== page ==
Wednesday, December 31, 2008
After last year's splurge at Providence, I figure this year I should do something more classic but still with a modern touch. Spago, Wolfgang Puck's signature brand which existed in its first incarnation in '82 in Hollywood with the flagship transferred to the opened-in-'97 Beverly Hills when the original location closed in 2001, fits that bill nicely. And though I have a special curiosity for CUT, I am not particularly fond of the dog-and-pony show of displaying the various cuts of raw beef in a cart, and I don't want to risk being nauseated by gianormous portraits of faux-lebrities. Guess I can live vivaciously through others on that one for now.
Being a rather brisk and cold evening and wanting to capture better photos and get a better view of the operations, I opted out of courtyard seating and took a side table inside. For a space that large and a restaurant this upscale, I am surprised by how welcoming and homely the Spago dining area, like the large communal dining hall of a family-run farm or winery. Could be the beige earthy tones of the walls, the sordid mix of art -- ranging from giant rustic hand-painted plants of edibles, to large portraits of harvest and farm-life -- or the pleasantly soft ambient lighting with points of bright spotlights on the table so diners can appreciate the visuals of what they ate (and so folks like me can take half-decent photos.)
Christian, the waitress, greeted me with the menu and the immense 60+ page binder of a winelist but I really took thirty seconds looking over at each; I am doing the tasting menu and opting out of wine pairings in favor of the curiously-crafted cocktails I've eyed on their bar menu when I was waiting for my table.
My first cocktail was the "Svenalicious"; I know, I mentally rolled my eyes too at the hokey-sounding name but the ingredients were more sophisticated than the label: diplomatico reserva rum, sherry de jerez, cointreau noir, huckleberry, cloves and peppercorn with a pepper-salt rim. And it turned out to be a wonderful spicy little number, complex with sweet and fiery spices, dark molasses and dried red fruit aromas and a surprisingly light mouthfeel, it was like drinking a fluffy homemade gingerbread loaf studded with crystallized fruits made by someone with a love for all things hot. Great way to open up the nostrils and palate!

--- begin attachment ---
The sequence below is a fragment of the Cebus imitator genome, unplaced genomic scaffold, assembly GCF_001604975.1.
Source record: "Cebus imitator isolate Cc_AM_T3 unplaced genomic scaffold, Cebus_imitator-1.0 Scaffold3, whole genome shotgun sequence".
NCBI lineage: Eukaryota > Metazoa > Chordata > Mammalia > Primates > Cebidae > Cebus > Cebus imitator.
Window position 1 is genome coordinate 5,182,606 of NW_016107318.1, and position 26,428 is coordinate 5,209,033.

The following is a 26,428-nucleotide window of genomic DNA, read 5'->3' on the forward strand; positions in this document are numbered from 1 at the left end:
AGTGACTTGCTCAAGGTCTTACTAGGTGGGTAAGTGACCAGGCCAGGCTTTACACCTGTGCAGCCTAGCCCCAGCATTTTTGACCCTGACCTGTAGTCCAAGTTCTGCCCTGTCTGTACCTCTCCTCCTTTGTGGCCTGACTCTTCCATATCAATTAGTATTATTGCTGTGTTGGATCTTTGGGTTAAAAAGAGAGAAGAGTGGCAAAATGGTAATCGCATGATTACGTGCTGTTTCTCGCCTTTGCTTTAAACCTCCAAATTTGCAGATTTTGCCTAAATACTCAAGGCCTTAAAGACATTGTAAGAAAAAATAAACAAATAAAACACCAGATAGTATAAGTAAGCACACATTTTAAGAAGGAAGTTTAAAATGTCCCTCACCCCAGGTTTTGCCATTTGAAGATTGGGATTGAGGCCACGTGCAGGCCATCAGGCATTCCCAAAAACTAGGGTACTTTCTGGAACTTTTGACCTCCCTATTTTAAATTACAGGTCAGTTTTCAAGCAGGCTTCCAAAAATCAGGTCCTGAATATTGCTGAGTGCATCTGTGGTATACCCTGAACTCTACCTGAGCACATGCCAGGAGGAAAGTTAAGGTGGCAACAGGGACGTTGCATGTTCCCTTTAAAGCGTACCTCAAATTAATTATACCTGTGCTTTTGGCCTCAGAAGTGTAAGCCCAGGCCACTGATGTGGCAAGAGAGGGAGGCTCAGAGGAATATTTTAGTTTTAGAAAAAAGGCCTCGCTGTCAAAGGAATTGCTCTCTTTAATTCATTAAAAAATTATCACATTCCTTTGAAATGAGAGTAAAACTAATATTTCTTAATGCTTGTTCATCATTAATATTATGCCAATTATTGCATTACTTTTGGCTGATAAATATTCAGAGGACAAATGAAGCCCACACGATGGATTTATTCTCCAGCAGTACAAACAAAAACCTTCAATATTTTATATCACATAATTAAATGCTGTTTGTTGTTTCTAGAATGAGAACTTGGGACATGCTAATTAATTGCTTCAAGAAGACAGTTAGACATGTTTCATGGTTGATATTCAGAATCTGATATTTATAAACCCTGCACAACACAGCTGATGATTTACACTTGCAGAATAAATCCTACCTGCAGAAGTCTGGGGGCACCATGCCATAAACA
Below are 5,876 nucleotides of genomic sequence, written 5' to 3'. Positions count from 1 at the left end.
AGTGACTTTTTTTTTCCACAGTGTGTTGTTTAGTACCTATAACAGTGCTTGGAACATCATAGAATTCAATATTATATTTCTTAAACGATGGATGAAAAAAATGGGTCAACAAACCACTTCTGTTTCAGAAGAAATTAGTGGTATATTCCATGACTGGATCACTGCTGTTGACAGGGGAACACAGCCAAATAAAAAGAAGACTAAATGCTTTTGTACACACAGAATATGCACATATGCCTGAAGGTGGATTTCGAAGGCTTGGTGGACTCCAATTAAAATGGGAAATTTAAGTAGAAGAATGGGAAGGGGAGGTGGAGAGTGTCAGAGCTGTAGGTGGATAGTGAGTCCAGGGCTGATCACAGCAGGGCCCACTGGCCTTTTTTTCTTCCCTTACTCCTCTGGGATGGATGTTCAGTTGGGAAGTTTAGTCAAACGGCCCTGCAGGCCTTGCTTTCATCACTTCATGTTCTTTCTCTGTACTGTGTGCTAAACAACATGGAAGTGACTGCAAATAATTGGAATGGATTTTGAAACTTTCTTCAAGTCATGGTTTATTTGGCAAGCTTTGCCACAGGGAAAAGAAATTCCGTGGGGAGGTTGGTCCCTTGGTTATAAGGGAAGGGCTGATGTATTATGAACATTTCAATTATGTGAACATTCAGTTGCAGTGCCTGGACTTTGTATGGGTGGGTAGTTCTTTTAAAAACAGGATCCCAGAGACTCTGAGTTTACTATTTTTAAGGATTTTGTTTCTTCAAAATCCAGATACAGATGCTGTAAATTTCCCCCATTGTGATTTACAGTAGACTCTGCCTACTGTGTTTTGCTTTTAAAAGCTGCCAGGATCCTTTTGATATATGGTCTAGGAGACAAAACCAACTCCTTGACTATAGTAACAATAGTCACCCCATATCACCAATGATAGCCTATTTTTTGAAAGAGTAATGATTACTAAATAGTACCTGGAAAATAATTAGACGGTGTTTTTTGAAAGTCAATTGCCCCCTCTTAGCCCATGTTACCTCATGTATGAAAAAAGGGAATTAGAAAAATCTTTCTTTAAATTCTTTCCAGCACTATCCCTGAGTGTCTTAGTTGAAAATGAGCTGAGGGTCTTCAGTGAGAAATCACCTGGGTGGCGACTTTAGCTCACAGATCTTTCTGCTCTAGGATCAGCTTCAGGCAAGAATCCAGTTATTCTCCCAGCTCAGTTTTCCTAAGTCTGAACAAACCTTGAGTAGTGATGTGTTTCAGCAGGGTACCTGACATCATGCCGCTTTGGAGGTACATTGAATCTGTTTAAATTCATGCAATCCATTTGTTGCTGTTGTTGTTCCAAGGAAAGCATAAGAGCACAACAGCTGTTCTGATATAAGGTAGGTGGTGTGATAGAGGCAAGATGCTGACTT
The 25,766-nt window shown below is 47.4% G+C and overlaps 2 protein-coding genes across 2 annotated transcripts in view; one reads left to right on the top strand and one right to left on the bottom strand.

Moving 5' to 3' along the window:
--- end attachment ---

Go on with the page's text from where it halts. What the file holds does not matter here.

After a few sips came first of amuses, spicy tuna roll in a sesame-miso cone, a nice take on the familiar Americanized temaki. Even though the tuna wasn't really spicy (especially compared to my drink) I love how the edges are softened by the nuttiness of the sesame cone and the mellow savory flavors of the miso dressing, letting more of the raw tuna fattiness shine through.
Then the bite-sized variant of toad in a hole with a poached quail egg embedded in a brioche with a black truffle flake. Now this is a great amuse in the truest sense! I loved how the warm, rich yolk bursts my mouth with the very first bite and is immediately soaked up by the bread while still on my tongue, with the truffle contributing that bonus flavor of earthiness.
Finishing the amuses was a freshly-baked bacon en croute, taken apart here to display the interior. Crispy exterior, steaming fattiness within -- hard to go wrong there. If these savory small bites were a sneak peek of what exec. chef Lee Hefter and chef de cuisine Thomas Boyce have to offer, I'm certainly in for a treat.
While waiting up for my first non-amuse dish, I struck up a conversation with Michael and Pam, a real foodie couple from the O.C. (been to Per Se, Michael Mina and other places I can only dream of now); they sat about 10-15 minutes after me and are also doing the tasting menu, but they're in the same section in me so their tasting soon caught up on speed and pace with mine, and I felt a little bad since I'm eating at a pretty brisk solo diner tempo and didn't mind the lack of lagtime, but I am sure they'd want a little more of a break so they can talk between dishes, bites and sips (to showcase the velocity at which the staff serve and bus versus their rate of consumption, one time Pam had three courses' worth of wine pairings on her table!)